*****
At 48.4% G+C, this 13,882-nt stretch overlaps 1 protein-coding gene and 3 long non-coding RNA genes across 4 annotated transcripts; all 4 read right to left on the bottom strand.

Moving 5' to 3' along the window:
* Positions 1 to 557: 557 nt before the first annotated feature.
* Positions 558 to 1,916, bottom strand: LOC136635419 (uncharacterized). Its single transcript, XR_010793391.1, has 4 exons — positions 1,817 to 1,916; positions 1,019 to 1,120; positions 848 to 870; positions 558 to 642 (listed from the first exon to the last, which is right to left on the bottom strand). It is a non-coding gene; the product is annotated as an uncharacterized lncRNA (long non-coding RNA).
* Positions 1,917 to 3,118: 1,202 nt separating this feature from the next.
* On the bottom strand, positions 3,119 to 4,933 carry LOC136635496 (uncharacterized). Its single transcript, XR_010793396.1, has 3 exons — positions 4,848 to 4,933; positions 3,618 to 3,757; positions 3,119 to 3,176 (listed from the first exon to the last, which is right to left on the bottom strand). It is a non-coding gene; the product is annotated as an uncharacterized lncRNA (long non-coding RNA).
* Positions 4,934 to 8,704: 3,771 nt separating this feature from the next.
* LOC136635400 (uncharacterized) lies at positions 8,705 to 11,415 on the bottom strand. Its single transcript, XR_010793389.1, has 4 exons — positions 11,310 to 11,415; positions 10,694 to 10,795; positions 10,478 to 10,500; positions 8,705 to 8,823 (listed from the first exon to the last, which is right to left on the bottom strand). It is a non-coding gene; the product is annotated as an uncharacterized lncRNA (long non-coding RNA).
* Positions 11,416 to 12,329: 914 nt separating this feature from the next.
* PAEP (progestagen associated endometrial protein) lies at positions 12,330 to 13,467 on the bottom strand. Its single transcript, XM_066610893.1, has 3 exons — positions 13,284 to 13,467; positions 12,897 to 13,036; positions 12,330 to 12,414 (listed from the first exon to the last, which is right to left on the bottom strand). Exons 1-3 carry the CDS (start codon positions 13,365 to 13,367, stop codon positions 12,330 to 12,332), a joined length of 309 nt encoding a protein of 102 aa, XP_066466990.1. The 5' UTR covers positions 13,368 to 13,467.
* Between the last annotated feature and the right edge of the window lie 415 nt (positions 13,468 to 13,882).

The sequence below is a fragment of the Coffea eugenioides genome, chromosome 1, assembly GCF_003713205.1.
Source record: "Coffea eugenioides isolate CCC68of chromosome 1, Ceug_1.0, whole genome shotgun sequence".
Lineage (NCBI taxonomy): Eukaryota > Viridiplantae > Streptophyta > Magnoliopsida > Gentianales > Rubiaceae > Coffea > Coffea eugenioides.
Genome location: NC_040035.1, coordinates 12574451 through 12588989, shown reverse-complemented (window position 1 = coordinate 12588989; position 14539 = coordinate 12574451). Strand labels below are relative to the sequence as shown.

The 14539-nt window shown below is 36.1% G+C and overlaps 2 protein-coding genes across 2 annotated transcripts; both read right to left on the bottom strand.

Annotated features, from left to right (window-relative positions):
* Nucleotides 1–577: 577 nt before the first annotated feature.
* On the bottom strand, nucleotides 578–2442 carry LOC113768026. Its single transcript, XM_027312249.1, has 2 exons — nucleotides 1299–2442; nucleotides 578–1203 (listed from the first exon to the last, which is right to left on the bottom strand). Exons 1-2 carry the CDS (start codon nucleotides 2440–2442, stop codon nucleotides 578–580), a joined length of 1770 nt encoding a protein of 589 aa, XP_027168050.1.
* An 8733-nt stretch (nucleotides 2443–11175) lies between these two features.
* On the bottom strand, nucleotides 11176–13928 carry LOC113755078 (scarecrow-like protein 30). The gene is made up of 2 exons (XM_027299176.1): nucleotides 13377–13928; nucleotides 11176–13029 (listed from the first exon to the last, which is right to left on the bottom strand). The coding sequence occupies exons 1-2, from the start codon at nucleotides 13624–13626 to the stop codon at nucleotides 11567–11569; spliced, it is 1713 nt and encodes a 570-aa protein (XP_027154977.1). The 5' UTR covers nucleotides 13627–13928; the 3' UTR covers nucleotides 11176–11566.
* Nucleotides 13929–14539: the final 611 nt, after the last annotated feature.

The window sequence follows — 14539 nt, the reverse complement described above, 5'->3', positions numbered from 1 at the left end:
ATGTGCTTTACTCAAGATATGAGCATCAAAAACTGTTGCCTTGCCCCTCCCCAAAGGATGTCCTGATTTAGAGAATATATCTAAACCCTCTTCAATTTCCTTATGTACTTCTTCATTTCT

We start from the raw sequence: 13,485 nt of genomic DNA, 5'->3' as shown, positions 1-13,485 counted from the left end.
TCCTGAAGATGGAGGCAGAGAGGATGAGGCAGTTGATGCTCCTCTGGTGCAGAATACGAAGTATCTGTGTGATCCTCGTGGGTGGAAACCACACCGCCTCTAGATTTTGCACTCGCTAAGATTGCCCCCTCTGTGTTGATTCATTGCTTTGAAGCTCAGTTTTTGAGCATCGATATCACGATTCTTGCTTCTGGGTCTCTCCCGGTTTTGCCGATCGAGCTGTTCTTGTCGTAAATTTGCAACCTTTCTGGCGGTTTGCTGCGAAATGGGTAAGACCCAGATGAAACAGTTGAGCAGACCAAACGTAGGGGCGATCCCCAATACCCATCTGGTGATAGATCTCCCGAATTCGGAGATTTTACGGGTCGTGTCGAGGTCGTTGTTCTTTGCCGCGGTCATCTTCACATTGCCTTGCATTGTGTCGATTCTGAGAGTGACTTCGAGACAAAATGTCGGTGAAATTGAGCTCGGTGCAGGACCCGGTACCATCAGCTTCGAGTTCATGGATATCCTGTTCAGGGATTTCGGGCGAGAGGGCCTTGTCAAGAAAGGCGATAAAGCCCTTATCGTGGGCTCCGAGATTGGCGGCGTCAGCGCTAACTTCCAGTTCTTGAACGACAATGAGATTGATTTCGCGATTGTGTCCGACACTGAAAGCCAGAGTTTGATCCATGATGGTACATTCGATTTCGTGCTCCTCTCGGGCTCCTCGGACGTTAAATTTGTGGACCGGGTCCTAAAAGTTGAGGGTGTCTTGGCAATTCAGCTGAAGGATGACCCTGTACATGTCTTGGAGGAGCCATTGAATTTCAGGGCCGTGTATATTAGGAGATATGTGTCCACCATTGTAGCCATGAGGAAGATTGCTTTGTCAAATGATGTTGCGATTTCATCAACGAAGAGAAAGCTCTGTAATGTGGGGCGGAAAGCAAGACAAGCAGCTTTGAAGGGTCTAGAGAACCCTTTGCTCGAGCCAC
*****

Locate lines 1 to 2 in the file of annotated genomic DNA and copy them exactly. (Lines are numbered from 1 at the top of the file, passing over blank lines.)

At 48.4% G+C, this 13,882-nt stretch overlaps 1 protein-coding gene and 3 long non-coding RNA genes across 4 annotated transcripts; all 4 read right to left on the bottom strand.

Moving 5' to 3' along the window: